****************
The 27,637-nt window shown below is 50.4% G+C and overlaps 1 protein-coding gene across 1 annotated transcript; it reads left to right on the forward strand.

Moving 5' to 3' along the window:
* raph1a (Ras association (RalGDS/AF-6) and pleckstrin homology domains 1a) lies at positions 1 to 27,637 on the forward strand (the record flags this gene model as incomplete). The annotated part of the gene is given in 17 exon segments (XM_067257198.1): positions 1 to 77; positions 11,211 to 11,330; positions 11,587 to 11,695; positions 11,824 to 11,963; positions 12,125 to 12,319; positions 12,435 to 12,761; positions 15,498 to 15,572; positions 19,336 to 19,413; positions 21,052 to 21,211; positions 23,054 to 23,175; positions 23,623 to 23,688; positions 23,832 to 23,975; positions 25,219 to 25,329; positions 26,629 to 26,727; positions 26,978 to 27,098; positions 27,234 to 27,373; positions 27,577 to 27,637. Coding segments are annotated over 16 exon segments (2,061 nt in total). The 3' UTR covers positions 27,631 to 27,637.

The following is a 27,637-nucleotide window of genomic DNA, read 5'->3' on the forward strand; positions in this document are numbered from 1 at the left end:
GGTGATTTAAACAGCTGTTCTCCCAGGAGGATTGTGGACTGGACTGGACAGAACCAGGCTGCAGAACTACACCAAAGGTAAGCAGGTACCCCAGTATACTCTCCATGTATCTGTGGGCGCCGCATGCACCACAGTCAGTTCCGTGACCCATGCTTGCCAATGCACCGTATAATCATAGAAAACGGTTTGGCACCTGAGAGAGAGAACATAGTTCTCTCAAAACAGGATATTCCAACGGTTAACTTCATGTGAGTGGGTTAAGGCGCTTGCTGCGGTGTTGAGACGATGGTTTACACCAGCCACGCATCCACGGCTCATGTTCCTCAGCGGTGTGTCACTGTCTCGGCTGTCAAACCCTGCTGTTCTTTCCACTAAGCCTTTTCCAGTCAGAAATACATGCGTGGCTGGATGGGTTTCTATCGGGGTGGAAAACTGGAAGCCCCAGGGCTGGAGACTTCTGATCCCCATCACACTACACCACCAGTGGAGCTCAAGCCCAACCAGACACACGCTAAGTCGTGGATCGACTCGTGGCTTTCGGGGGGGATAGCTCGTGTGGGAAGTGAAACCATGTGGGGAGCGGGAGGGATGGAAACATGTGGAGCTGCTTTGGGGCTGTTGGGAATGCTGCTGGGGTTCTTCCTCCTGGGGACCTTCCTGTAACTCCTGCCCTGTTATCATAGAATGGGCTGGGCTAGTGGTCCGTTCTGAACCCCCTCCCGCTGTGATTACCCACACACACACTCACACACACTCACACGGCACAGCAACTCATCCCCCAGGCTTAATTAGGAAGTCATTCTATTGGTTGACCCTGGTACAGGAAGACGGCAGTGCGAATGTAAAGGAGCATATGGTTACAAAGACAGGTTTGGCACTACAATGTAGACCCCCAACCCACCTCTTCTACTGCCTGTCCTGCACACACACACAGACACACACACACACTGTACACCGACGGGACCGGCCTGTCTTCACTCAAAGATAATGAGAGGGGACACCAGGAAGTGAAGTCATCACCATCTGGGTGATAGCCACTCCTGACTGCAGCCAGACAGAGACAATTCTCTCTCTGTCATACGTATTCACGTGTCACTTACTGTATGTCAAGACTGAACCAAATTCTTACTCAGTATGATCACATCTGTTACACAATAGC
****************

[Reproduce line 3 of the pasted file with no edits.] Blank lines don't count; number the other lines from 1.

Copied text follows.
* raph1a (Ras association (RalGDS/AF-6) and pleckstrin homology domains 1a) lies at positions 1 to 27,637 on the forward strand (the record flags this gene model as incomplete). The annotated part of the gene is given in 17 exon segments (XM_067257198.1): positions 1 to 77; positions 11,211 to 11,330; positions 11,587 to 11,695; positions 11,824 to 11,963; positions 12,125 to 12,319; positions 12,435 to 12,761; positions 15,498 to 15,572; positions 19,336 to 19,413; positions 21,052 to 21,211; positions 23,054 to 23,175; positions 23,623 to 23,688; positions 23,832 to 23,975; positions 25,219 to 25,329; positions 26,629 to 26,727; positions 26,978 to 27,098; positions 27,234 to 27,373; positions 27,577 to 27,637. Coding segments are annotated over 16 exon segments (2,061 nt in total). The 3' UTR covers positions 27,631 to 27,637.